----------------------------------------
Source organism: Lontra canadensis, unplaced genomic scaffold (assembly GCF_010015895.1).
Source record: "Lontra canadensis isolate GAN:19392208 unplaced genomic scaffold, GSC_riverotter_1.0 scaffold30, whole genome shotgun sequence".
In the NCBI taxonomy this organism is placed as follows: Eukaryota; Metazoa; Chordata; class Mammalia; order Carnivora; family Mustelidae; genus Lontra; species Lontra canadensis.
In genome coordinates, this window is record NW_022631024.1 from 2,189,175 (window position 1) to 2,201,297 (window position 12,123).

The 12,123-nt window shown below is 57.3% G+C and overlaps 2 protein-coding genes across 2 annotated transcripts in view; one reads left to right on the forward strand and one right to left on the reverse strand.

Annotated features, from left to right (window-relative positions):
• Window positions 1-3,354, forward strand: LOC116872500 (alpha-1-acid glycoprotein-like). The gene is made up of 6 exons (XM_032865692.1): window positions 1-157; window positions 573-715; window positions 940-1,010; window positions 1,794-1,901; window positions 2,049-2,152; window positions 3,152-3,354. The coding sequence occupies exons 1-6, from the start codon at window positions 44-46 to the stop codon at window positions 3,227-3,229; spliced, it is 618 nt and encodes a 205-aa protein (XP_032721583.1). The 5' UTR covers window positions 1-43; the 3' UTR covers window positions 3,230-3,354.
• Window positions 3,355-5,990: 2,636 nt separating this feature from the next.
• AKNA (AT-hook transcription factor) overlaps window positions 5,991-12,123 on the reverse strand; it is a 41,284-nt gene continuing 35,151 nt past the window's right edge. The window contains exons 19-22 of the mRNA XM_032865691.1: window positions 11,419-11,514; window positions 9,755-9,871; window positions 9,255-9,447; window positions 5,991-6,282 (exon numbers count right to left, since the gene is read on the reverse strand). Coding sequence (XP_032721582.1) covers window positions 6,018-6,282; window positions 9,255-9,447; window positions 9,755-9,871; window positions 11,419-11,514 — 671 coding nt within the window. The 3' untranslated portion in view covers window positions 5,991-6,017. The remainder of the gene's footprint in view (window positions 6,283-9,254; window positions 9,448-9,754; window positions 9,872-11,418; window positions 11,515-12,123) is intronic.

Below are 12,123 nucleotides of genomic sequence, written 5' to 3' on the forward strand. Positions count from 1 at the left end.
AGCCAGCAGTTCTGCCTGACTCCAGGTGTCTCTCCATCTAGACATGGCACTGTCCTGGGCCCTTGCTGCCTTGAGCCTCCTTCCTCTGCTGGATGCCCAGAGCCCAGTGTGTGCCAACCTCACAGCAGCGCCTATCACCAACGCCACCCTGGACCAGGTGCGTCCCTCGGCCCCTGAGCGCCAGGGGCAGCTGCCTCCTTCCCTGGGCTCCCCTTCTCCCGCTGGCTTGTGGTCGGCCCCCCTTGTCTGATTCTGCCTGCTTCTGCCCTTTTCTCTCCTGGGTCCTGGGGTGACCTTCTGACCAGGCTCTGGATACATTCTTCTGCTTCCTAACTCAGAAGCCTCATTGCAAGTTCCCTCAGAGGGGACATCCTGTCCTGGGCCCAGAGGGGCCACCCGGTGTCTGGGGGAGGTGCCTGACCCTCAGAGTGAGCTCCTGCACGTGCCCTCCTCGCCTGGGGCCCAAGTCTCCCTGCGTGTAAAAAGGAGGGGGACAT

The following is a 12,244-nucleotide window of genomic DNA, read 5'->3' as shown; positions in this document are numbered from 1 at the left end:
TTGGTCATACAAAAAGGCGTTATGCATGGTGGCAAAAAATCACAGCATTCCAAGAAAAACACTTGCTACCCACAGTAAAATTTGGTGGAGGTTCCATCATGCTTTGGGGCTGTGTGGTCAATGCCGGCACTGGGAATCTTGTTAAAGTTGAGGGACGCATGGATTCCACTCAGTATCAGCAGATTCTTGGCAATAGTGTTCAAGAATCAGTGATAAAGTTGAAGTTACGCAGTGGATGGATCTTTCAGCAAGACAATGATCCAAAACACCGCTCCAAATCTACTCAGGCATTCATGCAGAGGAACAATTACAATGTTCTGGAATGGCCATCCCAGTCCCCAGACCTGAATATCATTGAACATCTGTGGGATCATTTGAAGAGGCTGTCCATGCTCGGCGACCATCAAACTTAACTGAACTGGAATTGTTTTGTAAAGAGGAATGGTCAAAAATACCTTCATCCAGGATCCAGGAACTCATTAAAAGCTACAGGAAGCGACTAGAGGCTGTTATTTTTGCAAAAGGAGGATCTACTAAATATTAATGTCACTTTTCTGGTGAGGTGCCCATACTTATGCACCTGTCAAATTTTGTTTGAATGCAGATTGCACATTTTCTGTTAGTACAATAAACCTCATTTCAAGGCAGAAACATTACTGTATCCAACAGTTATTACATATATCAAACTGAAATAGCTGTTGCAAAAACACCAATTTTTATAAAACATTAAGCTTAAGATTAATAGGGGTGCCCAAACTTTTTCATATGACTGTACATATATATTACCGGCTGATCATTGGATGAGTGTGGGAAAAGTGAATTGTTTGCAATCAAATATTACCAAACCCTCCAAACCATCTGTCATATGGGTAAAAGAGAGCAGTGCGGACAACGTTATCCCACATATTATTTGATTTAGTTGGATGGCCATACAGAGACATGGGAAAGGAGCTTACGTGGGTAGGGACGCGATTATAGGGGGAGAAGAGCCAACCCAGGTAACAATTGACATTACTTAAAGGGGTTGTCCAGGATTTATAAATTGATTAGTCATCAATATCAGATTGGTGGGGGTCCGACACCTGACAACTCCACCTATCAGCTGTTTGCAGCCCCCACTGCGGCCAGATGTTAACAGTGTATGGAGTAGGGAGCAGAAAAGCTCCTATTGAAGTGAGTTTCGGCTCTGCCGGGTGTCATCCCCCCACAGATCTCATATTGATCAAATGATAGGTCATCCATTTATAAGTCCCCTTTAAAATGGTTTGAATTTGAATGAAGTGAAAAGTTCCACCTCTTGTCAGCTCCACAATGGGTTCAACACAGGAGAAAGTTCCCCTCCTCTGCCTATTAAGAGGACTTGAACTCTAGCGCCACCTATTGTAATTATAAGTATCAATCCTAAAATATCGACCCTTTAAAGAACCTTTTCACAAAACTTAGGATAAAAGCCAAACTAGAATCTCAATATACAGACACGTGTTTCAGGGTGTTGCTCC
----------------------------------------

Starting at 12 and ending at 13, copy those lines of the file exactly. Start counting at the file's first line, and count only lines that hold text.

The following is a 12,244-nucleotide window of genomic DNA, read 5'->3' as shown; positions in this document are numbered from 1 at the left end:
TTGGTCATACAAAAAGGCGTTATGCATGGTGGCAAAAAATCACAGCATTCCAAGAAAAACACTTGCTACCCACAGTAAAATTTGGTGGAGGTTCCATCATGCTTTGGGGCTGTGTGGTCAATGCCGGCACTGGGAATCTTGTTAAAGTTGAGGGACGCATGGATTCCACTCAGTATCAGCAGATTCTTGGCAATAGTGTTCAAGAATCAGTGATAAAGTTGAAGTTACGCAGTGGATGGATCTTTCAGCAAGACAATGATCCAAAACACCGCTCCAAATCTACTCAGGCATTCATGCAGAGGAACAATTACAATGTTCTGGAATGGCCATCCCAGTCCCCAGACCTGAATATCATTGAACATCTGTGGGATCATTTGAAGAGGCTGTCCATGCTCGGCGACCATCAAACTTAACTGAACTGGAATTGTTTTGTAAAGAGGAATGGTCAAAAATACCTTCATCCAGGATCCAGGAACTCATTAAAAGCTACAGGAAGCGACTAGAGGCTGTTATTTTTGCAAAAGGAGGATCTACTAAATATTAATGTCACTTTTCTGGTGAGGTGCCCATACTTATGCACCTGTCAAATTTTGTTTGAATGCAGATTGCACATTTTCTGTTAGTACAATAAACCTCATTTCAAGGCAGAAACATTACTGTATCCAACAGTTATTACATATATCAAACTGAAATAGCTGTTGCAAAAACACCAATTTTTATAAAACATTAAGCTTAAGATTAATAGGGGTGCCCAAACTTTTTCATATGACTGTACATATATATTACCGGCTGATCATTGGATGAGTGTGGGAAAAGTGAATTGTTTGCAATCAAATATTACCAAACCCTCCAAACCATCTGTCATATGGGTAAAAGAGAGCAGTGCGGACAACGTTATCCCACATATTATTTGATTTAGTTGGATGGCCATACAGAGACATGGGAAAGGAGCTTACGTGGGTAGGGACGCGATTATAGGGGGAGAAGAGCCAACCCAGGTAACAATTGACATTACTTAAAGGGGTTGTCCAGGATTTATAAATTGATTAGTCATCAATATCAGATTGGTGGGGGTCCGACACCTGACAACTCCACCTATCAGCTGTTTGCAGCCCCCACTGCGGCCAGATGTTAACAGTGTATGGAGTAGGGAGCAGAAAAGCTCCTATTGAAGTGAGTTTCGGCTCTGCCGGGTGTCATCCCCCCACAGATCTCATATTGATCAAATGATAGGTCATCCATTTATAAGTCCCCTTTAAAATGGTTTGAATTTGAATGAAGTGAAAAGTTCCACCTCTTGTCAGCTCCACAATGGGTTCAACACAGGAGAAAGTTCCCCTCCTCTGCCTATTAAGAGGACTTGAACTCTAGCGCCACCTATTGTAATTATAAGTATCAATCCTAAAATATCGACCCTTTAAAGAACCTTTTCACAAAACTTAGGATAAAAGCCAAACTAGAATCTCAATATACAGACACGTGTTTCAGGGTGTTGCTCC